Some Other Ways To Generate Discussion

Keep in mind however that generating discussions on your blog will take time and some patience on your part. Eventually you’ll learn with the ebb and flow of each post what works for your particular travel blog. My first 1 year of travel blogging I wasn’t getting consistent comments on foXnoMad but I was also just waiting for comments to appear on my anonymous travel blog.

Don’t get discouraged and be an active part of the discussions on your site. Your regular readers visit your travel blog to connect with you so be available to them. Remember leaving comments on other sites is a good way to to build discussions on your own blog. So tell me, how do (or don’t) you encourage the comments on your travel blog?

[photos by: eye2eye, premasagar, Marco Bellucci]

{ 24 comments… add one }
  • Nisha November 20, 2009, 03:15

    I am so much with you on this. Very valid points.

    Although have started using Twitter, I still don’t know many things there. e.g. I had retweeted one of your posts, but I am not sure I did it correctly or not.

    • Anil P. November 20, 2009, 08:17

      I’ve got a post in the pipeline coming in the next few weeks about Twitter. Did you get a chance to check out the Twitter guide for travelers from Christine Gilbert? I’d say it’s important to be useful on Twitter and interact with people…so much more too.

      As far as retweeting I’ve seen it done a number of ways and Twitter has it’s own retweet function now. I like copy/pasting my retweets since the author can see I’ve retweeted something of theirs I enjoyed. The Twitter RT button doesn’t do that as far as I know. You can also get creative with your RTs and add comments, etc.

  • Dave and Deb November 20, 2009, 08:06

    As usual, excellent advice. It takes a while to build comments but eventually people feel compelled to join the discussion. I agree completely with leaving comments on other people’s blogs. When people leave a comment on ours, we always click on their site to see what they are all about and leave a comment back most of the time. Thanks for always providing valuable information!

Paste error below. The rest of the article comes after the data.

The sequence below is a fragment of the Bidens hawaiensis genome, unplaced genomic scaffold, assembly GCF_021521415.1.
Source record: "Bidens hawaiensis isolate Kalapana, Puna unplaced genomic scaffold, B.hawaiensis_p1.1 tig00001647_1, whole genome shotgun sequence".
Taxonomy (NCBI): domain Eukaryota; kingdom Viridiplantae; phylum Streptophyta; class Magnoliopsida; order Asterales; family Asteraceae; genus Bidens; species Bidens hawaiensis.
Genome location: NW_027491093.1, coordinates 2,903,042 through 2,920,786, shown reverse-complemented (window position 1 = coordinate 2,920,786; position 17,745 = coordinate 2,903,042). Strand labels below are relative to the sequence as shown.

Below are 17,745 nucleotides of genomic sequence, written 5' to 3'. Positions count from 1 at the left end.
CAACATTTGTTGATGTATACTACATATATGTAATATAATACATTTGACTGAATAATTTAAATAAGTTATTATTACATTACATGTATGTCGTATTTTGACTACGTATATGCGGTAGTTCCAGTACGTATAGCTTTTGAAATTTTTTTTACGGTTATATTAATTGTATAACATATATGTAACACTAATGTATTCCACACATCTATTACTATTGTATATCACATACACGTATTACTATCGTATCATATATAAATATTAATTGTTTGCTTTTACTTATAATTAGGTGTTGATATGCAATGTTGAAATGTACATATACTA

• Anil P. November 20, 2009, 08:23

      Thank you for the comments! I know what you mean, I always click the sites of people who leave comments for the first time or whose comments I enjoy on other blogs. Once comments get rolling the discussions often generate themselves 🙂

  • Stephanie November 20, 2009, 08:06

    I find that I get many more comments for opinion pieces as opposed to informational pieces. The more controversial you are willing to get, the more discussion you can stir up.

    Also I always try to reply to people’s comments when they are particularly insightful. Not only does it encourage discussion, it makes you *seem* like you have more comments, which usually tempts other people to join in.

    • Anil P. November 20, 2009, 08:26

      There’s got to be a curve of that somewhere online. Where people are reluctant to comment on a post with 0, 1, etc. comments to where people get lost in the discussion and give up (30, 40 comments)?

      You brought up something I forgot to mention, the more comments you have on a post the more people are inclined to comment (up to a point). Getting that first comment is usually the toughest.

  • Shannon OD November 20, 2009, 21:06

    Commenting on other blogs was pretty much the fastest way for me to join the travel blogging community and get conversations generated on my site! Everyone is great about reciprocating the love 🙂

    • Anil P. November 21, 2009, 10:04

      The travel community is pretty friendly 🙂

  • Erica January 17, 2010, 10:27

    Lately I’ve started asking questions at the end of posts (not on every post though) to encourage readers to comment. I like your idea of highlighting different comments once a month and am seriously considering doing the same at the end of January on my blog.